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The Mass Media

Inconvenient Truth

Students+Learn+about+genders+effect+on+the+climate%0A

Students Learn about gender’s effect on the climate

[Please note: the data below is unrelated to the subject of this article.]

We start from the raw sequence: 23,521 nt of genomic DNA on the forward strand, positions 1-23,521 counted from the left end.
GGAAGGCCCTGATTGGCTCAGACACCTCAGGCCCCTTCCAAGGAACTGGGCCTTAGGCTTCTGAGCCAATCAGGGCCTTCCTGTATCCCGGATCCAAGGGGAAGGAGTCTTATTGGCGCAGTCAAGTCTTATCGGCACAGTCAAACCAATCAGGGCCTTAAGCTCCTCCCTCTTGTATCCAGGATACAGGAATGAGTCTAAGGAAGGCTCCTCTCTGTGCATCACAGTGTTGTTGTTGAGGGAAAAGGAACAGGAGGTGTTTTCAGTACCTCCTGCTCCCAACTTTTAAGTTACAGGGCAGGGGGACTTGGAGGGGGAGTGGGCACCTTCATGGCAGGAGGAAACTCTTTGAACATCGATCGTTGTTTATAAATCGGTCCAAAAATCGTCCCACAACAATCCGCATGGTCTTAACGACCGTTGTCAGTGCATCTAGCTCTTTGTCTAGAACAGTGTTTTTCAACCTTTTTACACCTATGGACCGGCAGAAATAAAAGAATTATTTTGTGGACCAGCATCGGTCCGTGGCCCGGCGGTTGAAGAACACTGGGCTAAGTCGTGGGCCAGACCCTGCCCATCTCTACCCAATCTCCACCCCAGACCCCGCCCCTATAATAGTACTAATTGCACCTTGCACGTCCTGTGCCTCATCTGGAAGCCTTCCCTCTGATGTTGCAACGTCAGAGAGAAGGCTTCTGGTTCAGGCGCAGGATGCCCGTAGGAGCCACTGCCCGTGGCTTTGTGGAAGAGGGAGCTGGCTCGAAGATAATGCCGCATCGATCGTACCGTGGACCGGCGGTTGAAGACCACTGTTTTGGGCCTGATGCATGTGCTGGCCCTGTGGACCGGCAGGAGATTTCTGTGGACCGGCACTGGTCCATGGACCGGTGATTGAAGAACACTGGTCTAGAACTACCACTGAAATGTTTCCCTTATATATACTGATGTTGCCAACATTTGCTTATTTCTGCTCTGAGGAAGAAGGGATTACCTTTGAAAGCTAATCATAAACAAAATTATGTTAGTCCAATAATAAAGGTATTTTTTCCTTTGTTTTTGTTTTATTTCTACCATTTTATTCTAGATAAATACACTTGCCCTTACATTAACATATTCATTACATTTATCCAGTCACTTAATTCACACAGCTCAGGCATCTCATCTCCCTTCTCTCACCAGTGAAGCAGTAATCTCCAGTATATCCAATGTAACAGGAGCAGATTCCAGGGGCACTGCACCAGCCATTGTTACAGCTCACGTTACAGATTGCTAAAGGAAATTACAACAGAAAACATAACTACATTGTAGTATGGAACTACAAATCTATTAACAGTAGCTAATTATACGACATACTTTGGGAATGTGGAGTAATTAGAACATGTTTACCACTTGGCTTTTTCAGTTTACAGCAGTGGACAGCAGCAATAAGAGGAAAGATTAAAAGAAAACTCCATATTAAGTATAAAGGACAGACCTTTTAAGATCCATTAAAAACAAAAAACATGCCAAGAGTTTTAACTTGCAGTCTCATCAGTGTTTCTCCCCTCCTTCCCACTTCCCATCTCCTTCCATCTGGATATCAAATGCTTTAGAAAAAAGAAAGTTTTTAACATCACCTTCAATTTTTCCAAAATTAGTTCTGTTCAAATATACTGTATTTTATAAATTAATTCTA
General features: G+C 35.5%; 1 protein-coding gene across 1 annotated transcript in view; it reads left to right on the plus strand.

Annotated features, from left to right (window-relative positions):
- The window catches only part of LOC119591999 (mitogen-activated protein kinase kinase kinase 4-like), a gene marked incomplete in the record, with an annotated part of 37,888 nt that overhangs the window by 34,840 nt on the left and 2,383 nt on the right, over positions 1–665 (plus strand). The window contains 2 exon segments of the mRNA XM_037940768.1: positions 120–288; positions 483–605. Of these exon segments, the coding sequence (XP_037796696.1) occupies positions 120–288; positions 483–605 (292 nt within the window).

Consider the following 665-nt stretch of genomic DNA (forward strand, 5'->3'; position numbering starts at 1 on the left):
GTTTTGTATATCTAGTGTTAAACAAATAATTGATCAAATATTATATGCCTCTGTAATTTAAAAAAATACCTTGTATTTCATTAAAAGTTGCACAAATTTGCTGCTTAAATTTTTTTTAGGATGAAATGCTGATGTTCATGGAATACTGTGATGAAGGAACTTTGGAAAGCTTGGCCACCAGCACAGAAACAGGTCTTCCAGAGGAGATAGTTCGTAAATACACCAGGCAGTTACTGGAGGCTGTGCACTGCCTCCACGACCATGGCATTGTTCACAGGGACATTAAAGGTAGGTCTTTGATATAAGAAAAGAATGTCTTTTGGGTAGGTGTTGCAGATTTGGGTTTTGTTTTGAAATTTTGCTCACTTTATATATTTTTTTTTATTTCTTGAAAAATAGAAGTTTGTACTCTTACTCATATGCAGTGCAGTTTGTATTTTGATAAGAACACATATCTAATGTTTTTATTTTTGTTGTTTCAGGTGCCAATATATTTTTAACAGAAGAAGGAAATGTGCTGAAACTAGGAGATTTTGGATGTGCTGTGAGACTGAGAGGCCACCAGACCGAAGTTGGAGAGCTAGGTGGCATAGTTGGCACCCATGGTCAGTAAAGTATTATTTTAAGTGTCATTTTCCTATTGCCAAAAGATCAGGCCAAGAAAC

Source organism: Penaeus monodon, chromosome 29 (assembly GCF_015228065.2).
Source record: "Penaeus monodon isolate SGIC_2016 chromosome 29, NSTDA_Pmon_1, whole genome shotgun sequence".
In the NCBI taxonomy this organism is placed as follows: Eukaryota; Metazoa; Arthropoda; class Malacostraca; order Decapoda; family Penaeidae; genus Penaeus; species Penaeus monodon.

Climate change is a puzzle in ur¬gent need of a solution. Joni Seager, Professor and Chair of Global Studies at Bentley University, says that without gender analysis, a crucial piece is miss¬ing. Seager outlined a gendered ap¬proach to climate change at the UMB Campus Center on September 16th in her lecture entitled Really Inconve¬nient Truths: Gender, Climate Change and Environmental Security. The lec¬ture was the first of four in UMass Bos¬ton’s Consortium on Gender, Security and Human Rights Fall 2010 Speaker Series. Seager has done work on gender and the environment in Mongolia and Mozambique, and has been a consul¬tant to a group of the UN Division of Economic & Social Affairs since 2008. She has authored 10 books and mthan 3 dozen other publications, in¬cluding the Penguin Atlas of Women in the World, which is currently a re¬quired text for the UMB course Wom¬en in Global Perspectives. The lecture drew a crowd of over 70 people, including UMB students, faculty, and professionals. At least one third of the audience was students, several of whom attended as part of as¬signments for the UMB courses Wom¬en in Global Perspectives and Seminar in International Relations. The post-lecture discussion was lively, and Sea¬ger’s point of view raised both praise and debate from students, faculty and professionals alike. “We should have something like this every month. Students need to know,” said International Relations student Koeje Agblekpe after the event. Hassane Camara, another Inter¬national Relations student, remarked that for him, the gender issue “hit home”. “It made me realize there are some things I need to research,” said one African Women’s Studies student. Seager contested the “two degree target” often used in climate change analysis, which states that a global two degree temperature increase is tolerable. “Why two degrees? Why so precise?” she asked. Seager outlined the dire consequences of a two degree increase: rises in malaria, water short¬ages, decreased crop production, and millions of human deaths. “The com¬placency of two degrees is based on the confidence that impacts will fall earli¬est and heaviest on Africa, low lati¬tudes, tropics, small islands, the arctic, and women,” she explained. “Why not above two degrees?” she asked. Sea¬ger reported that above a 2 degree in¬crease, the entire globe will be affected rather than specific regions. “It’s when ‘them’ becomes ‘us’,” she stated. Drawing on her work in Mozam¬bique and Mongolia, Seager urged for climate change analysis to “start with people”. “[The 2 degree target] sets a tolerance for human caused deaths,” said Seager. She brought a human face to the grim reality of climate change with photos of local people she had met during her work overseas. “If cli¬mate change continues, these people will die,” she stated. Seager urged for people to use the small scale and consider the reality of gender roles when helping people adapt to climate change. In Africa, a suggested adaptation method for water shortages is to use four-legged animals to help carry water long dis¬tances, said Seager. In Mozambique, women are responsible for getting wa¬ter, however custom dictates that they are not allowed to be in charge of four-legged animals, so it is not a real solu¬tion for them. Seager also warned that we must not fall into the trap of treating gen¬der as insignificant when including it in policy making. “Gender analysis won’t save the planet, but I don’t think we can save the planet without it,” she concluded. For more news and events related to UMB’s Consortium on Gender, Se¬curity and Human Rights and the Fall 2010 Speaker Series, visit www.disres. umb.edu ore